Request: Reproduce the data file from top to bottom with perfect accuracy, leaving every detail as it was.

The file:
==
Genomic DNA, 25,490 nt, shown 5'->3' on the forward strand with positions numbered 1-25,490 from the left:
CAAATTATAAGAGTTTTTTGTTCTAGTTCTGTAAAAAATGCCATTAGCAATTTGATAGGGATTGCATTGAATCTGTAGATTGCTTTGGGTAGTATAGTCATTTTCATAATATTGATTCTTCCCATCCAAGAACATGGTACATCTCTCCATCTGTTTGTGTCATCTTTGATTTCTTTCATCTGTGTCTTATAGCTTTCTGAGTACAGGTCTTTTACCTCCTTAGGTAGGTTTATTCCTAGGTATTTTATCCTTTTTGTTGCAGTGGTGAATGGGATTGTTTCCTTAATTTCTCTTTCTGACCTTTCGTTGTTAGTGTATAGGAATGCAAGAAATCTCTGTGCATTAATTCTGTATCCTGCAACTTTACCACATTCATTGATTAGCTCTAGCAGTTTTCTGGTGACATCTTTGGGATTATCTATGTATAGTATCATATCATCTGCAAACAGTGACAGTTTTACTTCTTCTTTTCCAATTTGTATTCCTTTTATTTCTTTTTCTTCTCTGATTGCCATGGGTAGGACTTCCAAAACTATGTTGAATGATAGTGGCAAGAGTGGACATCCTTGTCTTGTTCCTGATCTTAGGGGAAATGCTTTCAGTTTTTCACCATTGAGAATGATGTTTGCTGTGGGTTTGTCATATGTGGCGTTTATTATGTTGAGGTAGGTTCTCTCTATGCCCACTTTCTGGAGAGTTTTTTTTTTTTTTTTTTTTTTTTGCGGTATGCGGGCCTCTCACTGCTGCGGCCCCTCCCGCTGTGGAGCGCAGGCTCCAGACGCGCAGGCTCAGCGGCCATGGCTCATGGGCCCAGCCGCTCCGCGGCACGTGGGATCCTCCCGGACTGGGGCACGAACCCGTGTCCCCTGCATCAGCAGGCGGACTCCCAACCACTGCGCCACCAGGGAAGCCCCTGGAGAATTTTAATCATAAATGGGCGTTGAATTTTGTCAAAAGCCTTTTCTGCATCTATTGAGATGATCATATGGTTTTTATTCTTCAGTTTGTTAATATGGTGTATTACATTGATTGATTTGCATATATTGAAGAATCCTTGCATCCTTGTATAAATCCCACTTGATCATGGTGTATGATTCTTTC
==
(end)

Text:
Genomic DNA, 25,490 nt, shown 5'->3' on the forward strand with positions numbered 1-25,490 from the left:
CAAATTATAAGAGTTTTTTGTTCTAGTTCTGTAAAAAATGCCATTAGCAATTTGATAGGGATTGCATTGAATCTGTAGATTGCTTTGGGTAGTATAGTCATTTTCATAATATTGATTCTTCCCATCCAAGAACATGGTACATCTCTCCATCTGTTTGTGTCATCTTTGATTTCTTTCATCTGTGTCTTATAGCTTTCTGAGTACAGGTCTTTTACCTCCTTAGGTAGGTTTATTCCTAGGTATTTTATCCTTTTTGTTGCAGTGGTGAATGGGATTGTTTCCTTAATTTCTCTTTCTGACCTTTCGTTGTTAGTGTATAGGAATGCAAGAAATCTCTGTGCATTAATTCTGTATCCTGCAACTTTACCACATTCATTGATTAGCTCTAGCAGTTTTCTGGTGACATCTTTGGGATTATCTATGTATAGTATCATATCATCTGCAAACAGTGACAGTTTTACTTCTTCTTTTCCAATTTGTATTCCTTTTATTTCTTTTTCTTCTCTGATTGCCATGGGTAGGACTTCCAAAACTATGTTGAATGATAGTGGCAAGAGTGGACATCCTTGTCTTGTTCCTGATCTTAGGGGAAATGCTTTCAGTTTTTCACCATTGAGAATGATGTTTGCTGTGGGTTTGTCATATGTGGCGTTTATTATGTTGAGGTAGGTTCTCTCTATGCCCACTTTCTGGAGAGTTTTTTTTTTTTTTTTTTTTTTTTGCGGTATGCGGGCCTCTCACTGCTGCGGCCCCTCCCGCTGTGGAGCGCAGGCTCCAGACGCGCAGGCTCAGCGGCCATGGCTCATGGGCCCAGCCGCTCCGCGGCACGTGGGATCCTCCCGGACTGGGGCACGAACCCGTGTCCCCTGCATCAGCAGGCGGACTCCCAACCACTGCGCCACCAGGGAAGCCCCTGGAGAATTTTAATCATAAATGGGCGTTGAATTTTGTCAAAAGCCTTTTCTGCATCTATTGAGATGATCATATGGTTTTTATTCTTCAGTTTGTTAATATGGTGTATTACATTGATTGATTTGCATATATTGAAGAATCCTTGCATCCTTGTATAAATCCCACTTGATCATGGTGTATGATTCTTTC